A claim has facial plausibility when a plaintiff "pleads factual content that allows the court to draw the reasonable inference that the defendant is liable for the misconduct alleged." Iqbal, 556 U.S. at 678 (citation omitted). "Threadbare recitals of the elements of a cause of action" and "conclusory statements" are not adequate. Id. at 678; see also Epstein v. Wash. Energy Co., 83 F.3d 1136, 1140 (9th Cir. 1996) ("However, conclusory allegations of law and unwarranted inferences are insufficient to defeat a motion to dismiss for failure to state a claim."). "The plausibility standard is not akin to a probability requirement, but it asks for more than a sheer possibility that a defendant has acted unlawfully.... When a complaint pleads facts that are merely consistent with a defendant's liability, it stops short of the line between possibility and plausibility of entitlement to relief." Iqbal, 556 U.S. at 678 (quoting Twombly, 550 U.S. at 557) (internal citations omitted).

Generally, if the court dismisses the complaint, it should grant leave to amend even if no request to amend is made "unless it determines that the pleading could not possibly be cured by the allegation of other facts." Lopez v. Smith, 203 F.3d 1122, 1127 (9th Cir. 2000) ( quoting Cook, Perkiss and Liehe, Inc. v. N. Cal. Collection Serv. Inc., 911 F.2d 242, 247 (9th Cir. 1990)).

B. Request for Judicial Notice

As a general rule, a district court may not consider any material beyond the pleadings in ruling on a 12(b)(6) motion to dismiss for failure to state a claim. Lee v. City of Los Angeles, 250 F.3d 668, 688 (9th Cir. 2001). A district court may take notice of facts not subject to reasonable dispute that are "capable of accurate and ready determination by resort to sources whose accuracy cannot reasonably be questioned." Fed.R.Evid. 201(b); United States v. Bernal-Obeso, 989 F.2d 331, 333 (9th Cir.1993). "[A] court may take judicial notice of matters of public record, '" Lee, 250 F.3d at 689 (citing Mack v. S. Bay Beer Distrib., 798 F.2d 1279, 1282 (9th Cir. 1986)), and may also consider "documents whose contents are alleged in a complaint and whose authenticity no party questions, but which are not physically attached to the pleading" without converting a motion to dismiss under Rule 12(b)(6) into a motion for summary judgment. Branch v. Tunnell, 14 F.3d 449, 454 (9th Cir. 1994), overruled on other grounds by Galbraith v. Cnty. of Santa Clara, 307 F.3d 1119 (9th Cir. 2002). The court need not accept as true allegations that contradict facts which may be judicially noticed. See Mullis v. United States Bankruptcy Ct., 828 F.2d 1385, 1388 (9th Cir. 1987).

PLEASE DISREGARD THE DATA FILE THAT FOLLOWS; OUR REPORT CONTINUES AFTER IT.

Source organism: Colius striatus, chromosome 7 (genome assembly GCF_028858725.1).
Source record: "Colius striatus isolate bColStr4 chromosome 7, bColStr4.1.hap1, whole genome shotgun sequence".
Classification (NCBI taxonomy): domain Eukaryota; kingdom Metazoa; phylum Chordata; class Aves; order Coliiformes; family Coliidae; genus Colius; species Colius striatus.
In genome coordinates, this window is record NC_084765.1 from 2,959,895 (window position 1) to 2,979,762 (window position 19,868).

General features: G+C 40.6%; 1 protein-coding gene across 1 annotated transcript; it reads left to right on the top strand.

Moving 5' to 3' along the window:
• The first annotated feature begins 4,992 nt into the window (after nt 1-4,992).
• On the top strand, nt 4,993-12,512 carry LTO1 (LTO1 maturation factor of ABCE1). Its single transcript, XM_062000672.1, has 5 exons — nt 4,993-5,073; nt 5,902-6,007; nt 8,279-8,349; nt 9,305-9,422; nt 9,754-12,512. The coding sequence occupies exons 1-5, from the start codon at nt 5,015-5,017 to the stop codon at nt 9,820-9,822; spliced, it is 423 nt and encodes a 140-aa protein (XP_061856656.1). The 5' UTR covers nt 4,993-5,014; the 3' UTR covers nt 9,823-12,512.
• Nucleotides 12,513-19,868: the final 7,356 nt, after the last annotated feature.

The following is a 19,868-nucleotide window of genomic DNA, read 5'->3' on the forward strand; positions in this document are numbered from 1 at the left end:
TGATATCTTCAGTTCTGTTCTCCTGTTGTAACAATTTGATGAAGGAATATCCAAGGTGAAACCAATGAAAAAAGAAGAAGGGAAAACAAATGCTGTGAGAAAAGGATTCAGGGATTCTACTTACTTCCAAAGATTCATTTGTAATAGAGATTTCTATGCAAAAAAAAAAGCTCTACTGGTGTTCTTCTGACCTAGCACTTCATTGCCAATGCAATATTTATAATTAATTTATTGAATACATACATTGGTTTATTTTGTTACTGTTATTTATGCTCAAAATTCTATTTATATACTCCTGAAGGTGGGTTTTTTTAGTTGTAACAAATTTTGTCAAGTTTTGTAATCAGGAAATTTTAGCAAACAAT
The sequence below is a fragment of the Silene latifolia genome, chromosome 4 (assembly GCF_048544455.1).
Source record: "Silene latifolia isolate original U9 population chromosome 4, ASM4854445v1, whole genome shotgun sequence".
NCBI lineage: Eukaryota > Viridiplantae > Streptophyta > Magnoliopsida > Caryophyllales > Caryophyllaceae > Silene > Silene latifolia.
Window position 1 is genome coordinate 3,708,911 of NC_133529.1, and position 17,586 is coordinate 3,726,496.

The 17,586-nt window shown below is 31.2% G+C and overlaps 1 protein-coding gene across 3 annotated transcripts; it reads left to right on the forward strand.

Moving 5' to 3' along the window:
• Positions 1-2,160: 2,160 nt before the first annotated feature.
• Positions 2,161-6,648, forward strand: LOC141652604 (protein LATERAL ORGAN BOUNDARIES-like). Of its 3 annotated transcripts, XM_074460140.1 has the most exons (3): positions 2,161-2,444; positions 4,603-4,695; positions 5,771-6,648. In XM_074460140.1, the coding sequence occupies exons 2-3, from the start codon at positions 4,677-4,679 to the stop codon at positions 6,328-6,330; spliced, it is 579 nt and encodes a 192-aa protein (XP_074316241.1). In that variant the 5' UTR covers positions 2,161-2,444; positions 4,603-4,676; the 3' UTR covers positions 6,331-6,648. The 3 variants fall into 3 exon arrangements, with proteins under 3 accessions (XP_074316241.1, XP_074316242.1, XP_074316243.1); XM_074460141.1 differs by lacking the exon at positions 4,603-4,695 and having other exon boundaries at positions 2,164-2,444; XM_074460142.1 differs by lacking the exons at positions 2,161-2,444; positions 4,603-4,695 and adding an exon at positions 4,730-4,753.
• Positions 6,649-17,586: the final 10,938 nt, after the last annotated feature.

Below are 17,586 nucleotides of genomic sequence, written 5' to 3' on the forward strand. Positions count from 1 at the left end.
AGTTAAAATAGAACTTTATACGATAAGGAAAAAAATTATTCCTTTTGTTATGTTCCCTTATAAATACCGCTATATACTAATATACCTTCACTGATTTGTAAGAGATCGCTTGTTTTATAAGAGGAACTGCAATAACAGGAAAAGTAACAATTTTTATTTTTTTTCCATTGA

III. DISCUSSION

A. Request for Judicial Notice

As a preliminary matter, Femtosoft asks that the Court take judicial notice of a number of documents in support of its motion to dismiss. The documents are purportedly true and correct copies of: 1) the Settlement Agreement entered into between Plaintiffs and co-defendants Kenneth W. Delong and Femtosoft in the California Action, dated August 5, 2013; 2) Print-out of the Femtosoft website (www.femtosoft.com) to show its nonexistence; 3) the dictionary definition of "master disk;" and 4) the dictionary definition of "source code." (Req. for Judicial Not., "RJN, " Dkt. No. 21.) Plaintiffs do not oppose Femtosoft's request for judicial notice. ( See Pls.' Opp'n, Dkt. No. 28 n. 5.)[1]

A court may take judicial notice of a document on a motion to dismiss pursuant to Rule 12(b)(6), if the unattached document is "evidence on which the complaint necessarily relies' if: (1) the complaint refers to the document; (2) the document is central to the plaintiff's claim; and (3) no party questions the authenticity of the document." United States v. Corinthian Colleges, 655 F.3d 984, 999 (9th Cir. 2011). Plaintiffs' amended complaint and opposition both repeatedly refer to the Settlement Agreement. Further, the Settlement Agreement is central to Plaintiffs' claim, as the action is for enforcement of the Settlement Agreement. Lastly, no party questions the authenticity of the document.

Femtosoft seeks to have a printout of the Femtosoft website judicially noticed to show that the website is not operational. (RJN at 3.) The Court can take judicial notice of documents whose authenticity, and the veracity of the facts contained within it, could not reasonably be questioned. See Fed.R.Evid. 201(b). Courts have taken judicial notice of websites maintained by parties to the action as reliable. Blue Lake Rancheria v. United States, 08-4206 SC, 2010 WL 144989, at *2 n. 4 (N.D. Cal. Jan. 8, 2010) rev'd and remanded on other grounds, 653 F.3d 1112 (9th Cir. 2011). Here, Femtosoft is asking the Court to take notice that the website is nonoperational. Since Plaintiffs does not oppose the request for judicial notice, and the fact that there is no website hosted on the Femtosoft website, the Court will take judicial notice of the website printout showing that, as of the date of filing the request for judicial notice, the Femtosoft website was not operational.

Femtosoft asks the Court to take judicial notice of the dictionary definitions of "master disks" and "source code." While the Court denies these requests, it has considered those definitions to the extent that they are cited in Femtosoft's motion.

Accordingly, the Court GRANTS Femtosoft's request for judicial notice as to Exhibits 1 and 2, and DENIES the request as to Exhibits 3 and 4.

B. Motion to Dismiss

1. First Cause of Action for Breach of Settlement Agreement

Plaintiffs allege that Femtosoft breached of the settlement agreement "as alleged above." (Am. Compl. ¶ 42.) By incorporating all preceding paragraphs by reference, and without specifying which facts pertain to the specific cause of action, the Court is left guessing as to Plaintiffs' theory or theories of breach.